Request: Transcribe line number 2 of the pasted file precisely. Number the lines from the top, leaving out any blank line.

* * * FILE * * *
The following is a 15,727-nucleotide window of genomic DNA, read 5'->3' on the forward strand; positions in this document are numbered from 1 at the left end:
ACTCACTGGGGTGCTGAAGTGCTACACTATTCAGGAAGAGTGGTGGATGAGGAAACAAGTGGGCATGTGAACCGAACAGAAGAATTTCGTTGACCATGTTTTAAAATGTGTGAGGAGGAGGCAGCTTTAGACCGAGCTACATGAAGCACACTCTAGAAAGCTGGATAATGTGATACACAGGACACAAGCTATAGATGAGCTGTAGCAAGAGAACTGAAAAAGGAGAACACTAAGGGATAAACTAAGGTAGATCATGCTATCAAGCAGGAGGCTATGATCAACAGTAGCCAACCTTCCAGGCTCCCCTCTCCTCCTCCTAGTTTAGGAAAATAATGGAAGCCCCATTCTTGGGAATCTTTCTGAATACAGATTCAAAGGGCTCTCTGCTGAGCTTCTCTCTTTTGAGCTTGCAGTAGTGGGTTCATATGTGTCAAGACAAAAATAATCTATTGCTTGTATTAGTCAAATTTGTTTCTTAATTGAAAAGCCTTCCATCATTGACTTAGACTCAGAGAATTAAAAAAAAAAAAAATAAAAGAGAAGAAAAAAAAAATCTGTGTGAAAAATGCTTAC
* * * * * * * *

ACTCACTGGGGTGCTGAAGTGCTACACTATTCAGGAAGAGTGGTGGATGAGGAAACAAGTGGGCATGTGAACCGAACAGAAGAATTTCGTTGACCATGTTTTAAAATGTGTGAGGAGGAGGCAGCTTTAGACCGAGCTACATGAAGCACACTCTAGAAAGCTGGATAATGTGATACACAGGACACAAGCTATAGATGAGCTGTAGCAAGAGAACTGAAAAAGGAGAACACTAAGGGATAAACTAAGGTAGATCATGCTATCAAGCAGGAGGCTATGATCAACAGTAGCCAACCTTCCAGGCTCCCCTCTCCTCCTCCTAGTTTAGGAAAATAATGGAAGCCCCATTCTTGGGAATCTTTCTGAATACAGATTCAAAGGGCTCTCTGCTGAGCTTCTCTCTTTTGAGCTTGCAGTAGTGGGTTCATATGTGTCAAGACAAAAATAATCTATTGCTTGTATTAGTCAAATTTGTTTCTTAATTGAAAAGCCTTCCATCATTGACTTAGACTCAGAGAATTAAAAAAAAAAAAAATAAAAGAGAAGAAAAAAAAAATCTGTGTGAAAAATGCTTAC